1. Beautiful Parisian Women
While I may not be a HUGE fan of feel the fattest, shortest, and frumpiest I've ever felt in my life, I must say I do love how beautiful some of the women are in this city. It makes me feel like I'm in a movie. How do so many women here have such long legs? Do they all have personal stylists and shoppers too? And where do they get all the damn money for the plethora of snazzy scarves and leather bags they apparently own?
2. Stinky Cheese
I have always been a big fan of cheeses. The stinkier the better. And if it's soft and spreadable it's love at first sight. And here there are so many different cheese shops that I cannot resist buying some and having a constant supply in my fridge. In fact the other night Elze and I had a dinner based primarily on cheese, bread, foie gras, figs, sour cherry jam, and grilled pineapples. To say it was "french" would be accurate. To say it was sublime would be an understatement. There is a serious drawback to having a round of stinky cheese in your fridge and that's the pungent waft of morning breath aroma that comes every time you open your fridge. (It's also not all that great for your waistline). But the quantity and quality of decadent cheeses is just too irresistible.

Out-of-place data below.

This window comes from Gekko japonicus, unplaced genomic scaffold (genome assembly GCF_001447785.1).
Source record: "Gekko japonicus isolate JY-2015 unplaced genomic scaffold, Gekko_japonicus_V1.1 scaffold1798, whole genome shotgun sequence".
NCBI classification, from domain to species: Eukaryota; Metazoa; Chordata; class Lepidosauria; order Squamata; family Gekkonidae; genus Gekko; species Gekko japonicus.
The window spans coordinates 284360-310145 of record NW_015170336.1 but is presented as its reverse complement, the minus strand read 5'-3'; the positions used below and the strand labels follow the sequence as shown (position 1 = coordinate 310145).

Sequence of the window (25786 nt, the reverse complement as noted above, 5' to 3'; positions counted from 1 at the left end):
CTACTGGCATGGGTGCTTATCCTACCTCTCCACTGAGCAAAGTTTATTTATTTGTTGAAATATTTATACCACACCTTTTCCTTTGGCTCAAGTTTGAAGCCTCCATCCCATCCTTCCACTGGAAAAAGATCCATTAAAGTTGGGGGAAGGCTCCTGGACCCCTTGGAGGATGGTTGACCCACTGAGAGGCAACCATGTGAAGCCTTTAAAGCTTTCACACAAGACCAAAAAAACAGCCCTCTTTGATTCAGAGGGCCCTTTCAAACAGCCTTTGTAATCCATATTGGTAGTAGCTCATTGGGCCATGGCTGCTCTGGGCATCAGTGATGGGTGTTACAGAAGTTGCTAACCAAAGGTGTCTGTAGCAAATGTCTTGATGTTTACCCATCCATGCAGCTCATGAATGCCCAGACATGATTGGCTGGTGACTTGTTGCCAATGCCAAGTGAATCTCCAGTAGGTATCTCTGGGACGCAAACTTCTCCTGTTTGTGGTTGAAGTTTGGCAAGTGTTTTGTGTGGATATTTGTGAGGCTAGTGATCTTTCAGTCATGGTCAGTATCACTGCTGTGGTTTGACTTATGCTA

Wine is something I write about often. I have never imbibed so much wine before in my life. But it just seems like the appropriate thing to do considering where I am. And it's also hard to pass it up when even the fairly cheap bottles are tasty. I am, by no means, a wine connoisseur, but I do appreciate a good glass when it meets my lips. All the same, living off of the meager means my internship pays me doesn't allow for much splurging when it comes to vin. And considering how many bottles my friends and I go through we have to be thrifty. So while I have a new found appreciation for the delicious beverage I have even more appreciation for the availability and quality of the cheap wine you can find here.
4. The Metro
The Paris metro is something I have a deep relationship with. I take it everyday on my way to work and if my day has been especially emotionally exhausting I take it home as well. While it may scare some people, being underground, crowded, rat infested, and with a regular announcement warning you of pick-pockets, I don't find it intimidating at all. It's easy to navigate and for less than 2 € you can travel anywhere in central Paris. And having Metro Card makes me feel like I'm part of a special club.
5. Tiny Shops
I know I've mentioned this before but I just cannot get over how many teensy weensy little shops there are in this lovely city. Some of them are the size of a tiny bedroom with stuff stacked up up all the walls. They can range from a tiny flower shop, a small antique store, a little vintage clothing store, to a minuscule art shop. And what else I love about these shops is that most of the people that run them are actually charming, friendly french people. They obviously enjoy their lives in their little shops and there's something about these enchanting stores that gives me the sense that the people who own them are doing something they really love.
6. The Homeless People/Performers